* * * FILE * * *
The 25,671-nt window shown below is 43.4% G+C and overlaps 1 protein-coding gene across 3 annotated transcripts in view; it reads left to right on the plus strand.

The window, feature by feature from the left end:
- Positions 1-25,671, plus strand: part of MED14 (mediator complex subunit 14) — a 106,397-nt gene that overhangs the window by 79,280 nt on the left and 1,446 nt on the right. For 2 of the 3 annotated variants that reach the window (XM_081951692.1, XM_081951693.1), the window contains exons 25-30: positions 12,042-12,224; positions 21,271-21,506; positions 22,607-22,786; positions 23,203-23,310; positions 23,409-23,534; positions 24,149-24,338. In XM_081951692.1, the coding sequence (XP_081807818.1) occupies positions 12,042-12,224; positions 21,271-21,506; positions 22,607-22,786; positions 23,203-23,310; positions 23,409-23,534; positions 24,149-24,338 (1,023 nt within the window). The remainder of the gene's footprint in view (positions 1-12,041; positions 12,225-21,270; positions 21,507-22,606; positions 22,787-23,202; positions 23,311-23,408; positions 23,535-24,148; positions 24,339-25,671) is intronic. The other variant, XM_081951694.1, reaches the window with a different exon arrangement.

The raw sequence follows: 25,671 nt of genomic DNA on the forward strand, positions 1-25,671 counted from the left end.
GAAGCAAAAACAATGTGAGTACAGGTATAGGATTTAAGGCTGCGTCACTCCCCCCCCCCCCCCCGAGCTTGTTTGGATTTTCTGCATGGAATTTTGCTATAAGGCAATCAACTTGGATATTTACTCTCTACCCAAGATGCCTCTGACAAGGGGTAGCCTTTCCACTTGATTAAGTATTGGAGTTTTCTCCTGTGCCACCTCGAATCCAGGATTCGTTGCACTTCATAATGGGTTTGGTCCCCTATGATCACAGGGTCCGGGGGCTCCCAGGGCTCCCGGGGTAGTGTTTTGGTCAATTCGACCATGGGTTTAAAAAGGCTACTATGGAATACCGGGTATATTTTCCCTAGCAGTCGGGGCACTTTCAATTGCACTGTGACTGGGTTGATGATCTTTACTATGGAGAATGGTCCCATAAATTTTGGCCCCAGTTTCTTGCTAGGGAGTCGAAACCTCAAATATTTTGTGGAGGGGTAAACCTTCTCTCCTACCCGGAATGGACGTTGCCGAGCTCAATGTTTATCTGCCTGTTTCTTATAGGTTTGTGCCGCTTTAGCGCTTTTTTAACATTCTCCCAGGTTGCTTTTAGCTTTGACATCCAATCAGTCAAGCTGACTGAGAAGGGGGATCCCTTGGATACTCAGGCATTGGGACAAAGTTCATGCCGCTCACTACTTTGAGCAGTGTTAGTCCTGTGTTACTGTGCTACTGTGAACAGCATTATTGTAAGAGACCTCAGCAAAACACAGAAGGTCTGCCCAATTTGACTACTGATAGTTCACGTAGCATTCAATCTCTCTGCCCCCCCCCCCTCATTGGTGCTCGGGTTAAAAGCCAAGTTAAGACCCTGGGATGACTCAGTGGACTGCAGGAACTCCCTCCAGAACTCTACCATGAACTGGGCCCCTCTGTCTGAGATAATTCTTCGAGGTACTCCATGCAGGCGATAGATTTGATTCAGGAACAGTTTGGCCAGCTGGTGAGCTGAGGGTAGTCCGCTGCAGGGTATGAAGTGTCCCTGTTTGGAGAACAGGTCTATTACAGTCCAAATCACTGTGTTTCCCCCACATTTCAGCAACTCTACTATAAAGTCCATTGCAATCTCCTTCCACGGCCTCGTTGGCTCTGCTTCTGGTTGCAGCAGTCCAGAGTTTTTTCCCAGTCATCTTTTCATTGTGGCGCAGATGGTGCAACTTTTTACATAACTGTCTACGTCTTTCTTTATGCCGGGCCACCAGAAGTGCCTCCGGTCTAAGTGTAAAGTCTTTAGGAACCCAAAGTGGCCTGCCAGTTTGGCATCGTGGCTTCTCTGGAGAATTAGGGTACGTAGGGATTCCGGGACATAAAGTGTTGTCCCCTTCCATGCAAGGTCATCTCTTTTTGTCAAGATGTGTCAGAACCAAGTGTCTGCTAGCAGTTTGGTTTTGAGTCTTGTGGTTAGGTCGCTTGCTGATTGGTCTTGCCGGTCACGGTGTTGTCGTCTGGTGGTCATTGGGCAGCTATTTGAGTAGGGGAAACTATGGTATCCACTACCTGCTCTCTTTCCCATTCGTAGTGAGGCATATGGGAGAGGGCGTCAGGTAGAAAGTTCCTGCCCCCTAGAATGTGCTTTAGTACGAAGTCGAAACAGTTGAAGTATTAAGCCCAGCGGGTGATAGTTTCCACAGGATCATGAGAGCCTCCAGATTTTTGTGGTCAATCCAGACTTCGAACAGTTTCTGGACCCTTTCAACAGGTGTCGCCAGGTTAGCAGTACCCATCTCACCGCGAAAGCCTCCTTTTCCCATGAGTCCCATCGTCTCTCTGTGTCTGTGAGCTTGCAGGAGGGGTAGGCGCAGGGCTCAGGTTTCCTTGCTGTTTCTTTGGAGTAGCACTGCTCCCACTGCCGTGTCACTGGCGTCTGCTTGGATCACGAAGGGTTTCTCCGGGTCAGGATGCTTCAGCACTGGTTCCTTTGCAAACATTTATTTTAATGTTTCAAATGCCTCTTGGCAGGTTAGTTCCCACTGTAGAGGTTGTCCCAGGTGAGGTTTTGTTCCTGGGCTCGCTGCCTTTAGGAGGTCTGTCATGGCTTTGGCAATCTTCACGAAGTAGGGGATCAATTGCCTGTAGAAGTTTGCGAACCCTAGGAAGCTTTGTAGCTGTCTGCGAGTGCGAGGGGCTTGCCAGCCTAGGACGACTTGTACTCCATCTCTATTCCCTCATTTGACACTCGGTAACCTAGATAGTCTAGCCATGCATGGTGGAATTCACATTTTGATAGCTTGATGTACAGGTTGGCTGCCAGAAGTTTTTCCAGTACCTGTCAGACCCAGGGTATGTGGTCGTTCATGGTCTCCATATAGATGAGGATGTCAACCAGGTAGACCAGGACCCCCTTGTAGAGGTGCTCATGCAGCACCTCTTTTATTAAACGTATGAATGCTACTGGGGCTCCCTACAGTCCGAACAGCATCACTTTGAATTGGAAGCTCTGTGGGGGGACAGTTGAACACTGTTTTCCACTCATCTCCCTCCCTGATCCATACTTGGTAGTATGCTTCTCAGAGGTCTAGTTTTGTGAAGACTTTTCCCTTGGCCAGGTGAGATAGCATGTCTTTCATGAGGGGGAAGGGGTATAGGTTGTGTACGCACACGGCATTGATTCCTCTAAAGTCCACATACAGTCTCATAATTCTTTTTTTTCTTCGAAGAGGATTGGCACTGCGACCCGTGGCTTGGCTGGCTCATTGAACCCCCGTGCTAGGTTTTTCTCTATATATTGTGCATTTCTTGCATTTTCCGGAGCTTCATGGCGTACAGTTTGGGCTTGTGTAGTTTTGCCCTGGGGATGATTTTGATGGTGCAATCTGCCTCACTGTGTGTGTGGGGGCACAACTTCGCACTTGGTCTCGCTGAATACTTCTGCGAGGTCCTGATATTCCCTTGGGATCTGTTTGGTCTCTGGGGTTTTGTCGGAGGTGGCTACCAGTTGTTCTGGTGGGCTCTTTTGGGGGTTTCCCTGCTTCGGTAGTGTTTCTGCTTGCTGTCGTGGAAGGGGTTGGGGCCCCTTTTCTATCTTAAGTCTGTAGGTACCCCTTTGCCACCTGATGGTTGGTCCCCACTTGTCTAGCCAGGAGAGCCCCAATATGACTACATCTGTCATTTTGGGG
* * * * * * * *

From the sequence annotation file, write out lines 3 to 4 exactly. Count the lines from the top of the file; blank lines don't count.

- Positions 1-25,671, plus strand: part of MED14 (mediator complex subunit 14) — a 106,397-nt gene that overhangs the window by 79,280 nt on the left and 1,446 nt on the right. For 2 of the 3 annotated variants that reach the window (XM_081951692.1, XM_081951693.1), the window contains exons 25-30: positions 12,042-12,224; positions 21,271-21,506; positions 22,607-22,786; positions 23,203-23,310; positions 23,409-23,534; positions 24,149-24,338. In XM_081951692.1, the coding sequence (XP_081807818.1) occupies positions 12,042-12,224; positions 21,271-21,506; positions 22,607-22,786; positions 23,203-23,310; positions 23,409-23,534; positions 24,149-24,338 (1,023 nt within the window). The remainder of the gene's footprint in view (positions 1-12,041; positions 12,225-21,270; positions 21,507-22,606; positions 22,787-23,202; positions 23,311-23,408; positions 23,535-24,148; positions 24,339-25,671) is intronic. The other variant, XM_081951694.1, reaches the window with a different exon arrangement.

The raw sequence follows: 25,671 nt of genomic DNA on the forward strand, positions 1-25,671 counted from the left end.